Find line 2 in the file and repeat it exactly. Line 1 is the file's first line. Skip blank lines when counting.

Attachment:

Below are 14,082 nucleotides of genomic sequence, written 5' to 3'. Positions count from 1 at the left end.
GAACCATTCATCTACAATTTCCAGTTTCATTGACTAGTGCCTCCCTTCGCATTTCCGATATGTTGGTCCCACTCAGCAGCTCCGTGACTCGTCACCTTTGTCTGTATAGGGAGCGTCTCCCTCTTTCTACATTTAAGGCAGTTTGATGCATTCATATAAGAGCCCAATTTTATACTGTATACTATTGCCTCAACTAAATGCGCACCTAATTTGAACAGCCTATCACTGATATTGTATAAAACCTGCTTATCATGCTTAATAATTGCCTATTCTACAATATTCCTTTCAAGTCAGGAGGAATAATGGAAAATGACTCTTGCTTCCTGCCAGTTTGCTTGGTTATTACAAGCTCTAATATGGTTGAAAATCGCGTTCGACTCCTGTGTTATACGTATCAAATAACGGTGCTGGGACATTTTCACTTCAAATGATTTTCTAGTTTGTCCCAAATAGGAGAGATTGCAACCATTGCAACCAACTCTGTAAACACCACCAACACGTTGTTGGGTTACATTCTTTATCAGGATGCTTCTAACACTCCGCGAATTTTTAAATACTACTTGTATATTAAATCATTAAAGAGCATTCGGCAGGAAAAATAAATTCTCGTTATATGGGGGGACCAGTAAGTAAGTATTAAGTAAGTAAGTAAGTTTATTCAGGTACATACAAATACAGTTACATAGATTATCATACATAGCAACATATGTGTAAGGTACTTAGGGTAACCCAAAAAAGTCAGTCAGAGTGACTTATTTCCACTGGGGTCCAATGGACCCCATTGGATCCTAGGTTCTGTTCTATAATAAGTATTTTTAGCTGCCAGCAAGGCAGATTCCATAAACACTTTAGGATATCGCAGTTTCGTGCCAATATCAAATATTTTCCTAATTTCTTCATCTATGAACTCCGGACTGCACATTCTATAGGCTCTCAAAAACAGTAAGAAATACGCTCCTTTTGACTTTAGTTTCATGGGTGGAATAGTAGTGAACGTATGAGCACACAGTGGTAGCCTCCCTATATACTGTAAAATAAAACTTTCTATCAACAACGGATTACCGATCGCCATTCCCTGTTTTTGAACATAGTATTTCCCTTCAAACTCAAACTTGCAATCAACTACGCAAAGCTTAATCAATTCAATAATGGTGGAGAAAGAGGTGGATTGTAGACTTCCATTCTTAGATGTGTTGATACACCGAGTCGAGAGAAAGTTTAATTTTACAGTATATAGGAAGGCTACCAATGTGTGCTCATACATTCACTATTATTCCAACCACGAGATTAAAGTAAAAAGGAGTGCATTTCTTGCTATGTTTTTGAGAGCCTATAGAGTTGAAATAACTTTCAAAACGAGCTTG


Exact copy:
GAACCATTCATCTACAATTTCCAGTTTCATTGACTAGTGCCTCCCTTCGCATTTCCGATATGTTGGTCCCACTCAGCAGCTCCGTGACTCGTCACCTTTGTCTGTATAGGGAGCGTCTCCCTCTTTCTACATTTAAGGCAGTTTGATGCATTCATATAAGAGCCCAATTTTATACTGTATACTATTGCCTCAACTAAATGCGCACCTAATTTGAACAGCCTATCACTGATATTGTATAAAACCTGCTTATCATGCTTAATAATTGCCTATTCTACAATATTCCTTTCAAGTCAGGAGGAATAATGGAAAATGACTCTTGCTTCCTGCCAGTTTGCTTGGTTATTACAAGCTCTAATATGGTTGAAAATCGCGTTCGACTCCTGTGTTATACGTATCAAATAACGGTGCTGGGACATTTTCACTTCAAATGATTTTCTAGTTTGTCCCAAATAGGAGAGATTGCAACCATTGCAACCAACTCTGTAAACACCACCAACACGTTGTTGGGTTACATTCTTTATCAGGATGCTTCTAACACTCCGCGAATTTTTAAATACTACTTGTATATTAAATCATTAAAGAGCATTCGGCAGGAAAAATAAATTCTCGTTATATGGGGGGACCAGTAAGTAAGTATTAAGTAAGTAAGTAAGTTTATTCAGGTACATACAAATACAGTTACATAGATTATCATACATAGCAACATATGTGTAAGGTACTTAGGGTAACCCAAAAAAGTCAGTCAGAGTGACTTATTTCCACTGGGGTCCAATGGACCCCATTGGATCCTAGGTTCTGTTCTATAATAAGTATTTTTAGCTGCCAGCAAGGCAGATTCCATAAACACTTTAGGATATCGCAGTTTCGTGCCAATATCAAATATTTTCCTAATTTCTTCATCTATGAACTCCGGACTGCACATTCTATAGGCTCTCAAAAACAGTAAGAAATACGCTCCTTTTGACTTTAGTTTCATGGGTGGAATAGTAGTGAACGTATGAGCACACAGTGGTAGCCTCCCTATATACTGTAAAATAAAACTTTCTATCAACAACGGATTACCGATCGCCATTCCCTGTTTTTGAACATAGTATTTCCCTTCAAACTCAAACTTGCAATCAACTACGCAAAGCTTAATCAATTCAATAATGGTGGAGAAAGAGGTGGATTGTAGACTTCCATTCTTAGATGTGTTGATACACCGAGTCGAGAGAAAGTTTAATTTTACAGTATATAGGAAGGCTACCAATGTGTGCTCATACATTCACTATTATTCCAACCACGAGATTAAAGTAAAAAGGAGTGCATTTCTTGCTATGTTTTTGAGAGCCTATAGAGTTGAAATAACTTTCAAAACGAGCTTG